Today is Global Day of Parents, named as such by the United Nations as a mark of appreciation for the commitment of parents towards their children. Let’s not forget, of course, that parents, extended families and communities are the first teachers that children experience, and the dominant influence in their lives throughout their schooling years and beyond.
The importance of parents for education is obvious from the direct links between people’s family background and their probability of success in and through education. Genetic factors, wealth and family networks are important for children’s education outcomes.
Beyond these, as many parents reading this blog will no doubt attest, engagement with and support to children’s schooling; exposure to cultural activities and availability of educational materials, such as books; and biases or stereotypes, such as unequal expectations for girls and boys, also matter tremendously for educational success.
Let’s look deeper at some of the direct links between the home environment parents set up, and between family background and success in education.
Whether or not a child has a supportive home environment that is, for example, free from violence, affects children’s ability to pursue and focus on schooling.
Parental capacity to engage in their children’s education depends strongly on their own literacy and education awareness, suggesting a strong need for adult literacy and intergenerational learning emphasis. There is substantial persistence of educational outcomes over generations. Contrary to expectations, education can often be a key factor in slowing down intergenerational mobility.
At the basic education level, parental engagement can include involvement in school management committees or parent associations, interactions with teachers, and support for school and homework.
At higher levels of education, parents may provide specific advice on subject choices and preparation for higher education, vocational education or links to employment.
For some of these responsibilities as regards their children’s education, parents can be held accountable, as our last report showed. While students do take on much of the responsibility for their attendance, effort and behaviour as they get older, when younger, it does fall squarely on their parents’ shoulders. Child protection services and other accountability mechanisms, such as truancy laws or parent-school meetings are required when parents are unwilling or unable to fulfil their responsibilities.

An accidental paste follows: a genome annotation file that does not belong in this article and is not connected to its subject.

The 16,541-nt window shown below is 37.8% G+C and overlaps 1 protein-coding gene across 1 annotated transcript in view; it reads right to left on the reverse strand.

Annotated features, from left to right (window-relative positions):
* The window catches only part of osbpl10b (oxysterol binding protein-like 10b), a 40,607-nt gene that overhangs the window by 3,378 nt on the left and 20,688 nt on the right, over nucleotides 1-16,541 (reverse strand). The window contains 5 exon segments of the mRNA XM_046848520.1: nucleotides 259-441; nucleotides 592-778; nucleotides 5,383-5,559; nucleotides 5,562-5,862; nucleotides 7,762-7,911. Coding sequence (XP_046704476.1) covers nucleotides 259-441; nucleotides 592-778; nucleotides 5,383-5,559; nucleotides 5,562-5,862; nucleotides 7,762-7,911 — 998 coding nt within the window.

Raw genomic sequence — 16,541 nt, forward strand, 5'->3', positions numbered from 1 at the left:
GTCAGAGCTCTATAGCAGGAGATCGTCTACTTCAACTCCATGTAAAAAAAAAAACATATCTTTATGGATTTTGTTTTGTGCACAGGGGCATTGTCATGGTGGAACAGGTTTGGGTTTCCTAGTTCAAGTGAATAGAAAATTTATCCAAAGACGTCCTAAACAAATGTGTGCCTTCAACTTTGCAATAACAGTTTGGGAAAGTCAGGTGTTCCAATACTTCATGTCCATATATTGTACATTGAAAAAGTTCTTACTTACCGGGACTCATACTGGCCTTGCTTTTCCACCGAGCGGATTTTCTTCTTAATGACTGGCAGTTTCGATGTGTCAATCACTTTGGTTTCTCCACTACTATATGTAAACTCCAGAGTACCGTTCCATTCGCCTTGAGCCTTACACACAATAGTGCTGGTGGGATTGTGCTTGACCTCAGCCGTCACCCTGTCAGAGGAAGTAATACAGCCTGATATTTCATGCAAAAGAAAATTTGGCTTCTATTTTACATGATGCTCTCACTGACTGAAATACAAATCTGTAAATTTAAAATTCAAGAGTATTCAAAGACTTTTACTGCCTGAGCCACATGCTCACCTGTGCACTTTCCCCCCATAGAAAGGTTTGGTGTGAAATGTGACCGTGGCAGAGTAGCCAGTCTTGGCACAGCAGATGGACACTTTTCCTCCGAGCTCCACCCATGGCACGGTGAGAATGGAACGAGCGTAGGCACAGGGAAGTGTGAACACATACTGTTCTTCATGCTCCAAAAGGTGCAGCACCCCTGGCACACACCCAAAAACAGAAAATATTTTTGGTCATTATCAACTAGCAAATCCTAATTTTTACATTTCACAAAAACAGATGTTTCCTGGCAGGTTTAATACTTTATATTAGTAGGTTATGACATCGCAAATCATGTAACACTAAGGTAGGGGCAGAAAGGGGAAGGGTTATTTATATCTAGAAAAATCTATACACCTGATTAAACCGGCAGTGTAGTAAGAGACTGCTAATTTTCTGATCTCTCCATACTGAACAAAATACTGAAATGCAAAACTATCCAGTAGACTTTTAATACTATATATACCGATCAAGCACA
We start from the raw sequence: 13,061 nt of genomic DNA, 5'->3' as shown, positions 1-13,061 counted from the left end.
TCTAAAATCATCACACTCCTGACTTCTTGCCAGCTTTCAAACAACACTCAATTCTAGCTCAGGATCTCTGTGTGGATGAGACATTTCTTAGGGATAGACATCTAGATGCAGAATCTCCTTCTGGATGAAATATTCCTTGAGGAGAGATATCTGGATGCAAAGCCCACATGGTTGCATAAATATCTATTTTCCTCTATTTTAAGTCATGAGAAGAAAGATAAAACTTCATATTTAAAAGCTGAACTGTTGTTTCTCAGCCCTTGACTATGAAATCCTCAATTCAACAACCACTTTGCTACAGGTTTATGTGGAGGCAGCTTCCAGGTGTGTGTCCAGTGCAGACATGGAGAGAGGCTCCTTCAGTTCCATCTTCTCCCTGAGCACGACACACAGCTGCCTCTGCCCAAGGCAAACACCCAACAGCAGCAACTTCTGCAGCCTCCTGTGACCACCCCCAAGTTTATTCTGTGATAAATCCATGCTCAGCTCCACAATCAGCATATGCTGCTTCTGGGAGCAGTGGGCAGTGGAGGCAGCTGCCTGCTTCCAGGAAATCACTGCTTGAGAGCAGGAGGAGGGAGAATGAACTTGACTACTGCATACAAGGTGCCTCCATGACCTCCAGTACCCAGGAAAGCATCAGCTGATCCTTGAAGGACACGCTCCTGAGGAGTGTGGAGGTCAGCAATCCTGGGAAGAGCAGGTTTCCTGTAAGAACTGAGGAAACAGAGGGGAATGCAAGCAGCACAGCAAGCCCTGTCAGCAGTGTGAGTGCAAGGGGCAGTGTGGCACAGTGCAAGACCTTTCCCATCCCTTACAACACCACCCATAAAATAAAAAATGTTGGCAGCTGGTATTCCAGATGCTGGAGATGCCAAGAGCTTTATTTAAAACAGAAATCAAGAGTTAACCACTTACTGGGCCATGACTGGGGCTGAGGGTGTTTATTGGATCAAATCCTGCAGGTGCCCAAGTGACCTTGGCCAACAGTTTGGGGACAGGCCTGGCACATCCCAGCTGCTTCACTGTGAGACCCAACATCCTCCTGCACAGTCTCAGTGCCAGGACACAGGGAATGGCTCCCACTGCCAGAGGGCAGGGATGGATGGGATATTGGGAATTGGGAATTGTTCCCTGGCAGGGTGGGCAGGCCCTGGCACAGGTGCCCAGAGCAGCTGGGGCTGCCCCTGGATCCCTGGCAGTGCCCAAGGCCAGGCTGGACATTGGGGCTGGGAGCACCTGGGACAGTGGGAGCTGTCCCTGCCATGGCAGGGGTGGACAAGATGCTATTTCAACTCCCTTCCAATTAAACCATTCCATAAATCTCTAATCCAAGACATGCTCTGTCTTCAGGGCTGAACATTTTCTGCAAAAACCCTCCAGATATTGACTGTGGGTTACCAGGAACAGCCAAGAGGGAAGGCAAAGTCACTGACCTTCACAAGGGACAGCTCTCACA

Besides actions directly related to their own children’s education, parental preferences and decision-making can have a strong influence on education policy. The most motivated parents and parent groups can influence education decisions, such as support for different types of education provision, curricular content, and public expenditure allocation decisions. For example, in the United States, they pushed publishers to revise textbooks that strongly distorted climate change facts.
Some parents play strong roles holding teachers to account, as we featured in this blog on Honduras, for instance. However, since parent interest groups often have narrower interests, including using schooling to give their children access to the most desirable peer groups to signal their exclusiveness, their political efforts can be at odds with the goals of equitable financing, integration or social mixing.
Finally, parents play a key role in financing education. In most countries, the financing is directed to the education sector through taxation. But in many countries, and particularly the poorest, as the 2017/8 GEM Report showed, parents are bearing the brunt, covering at least one-third of education costs themselves.
As we recognise the hugely important role that parents play, and the heavy responsibilities on their shoulders for their children’s education, we should, at the same time, start to think how they can be supported to be successful. Community support, accessible and understandable information on education, social care policies or cash transfers can help parents fulfil their responsibilities towards their children’s schooling and reward the efforts parents are putting in.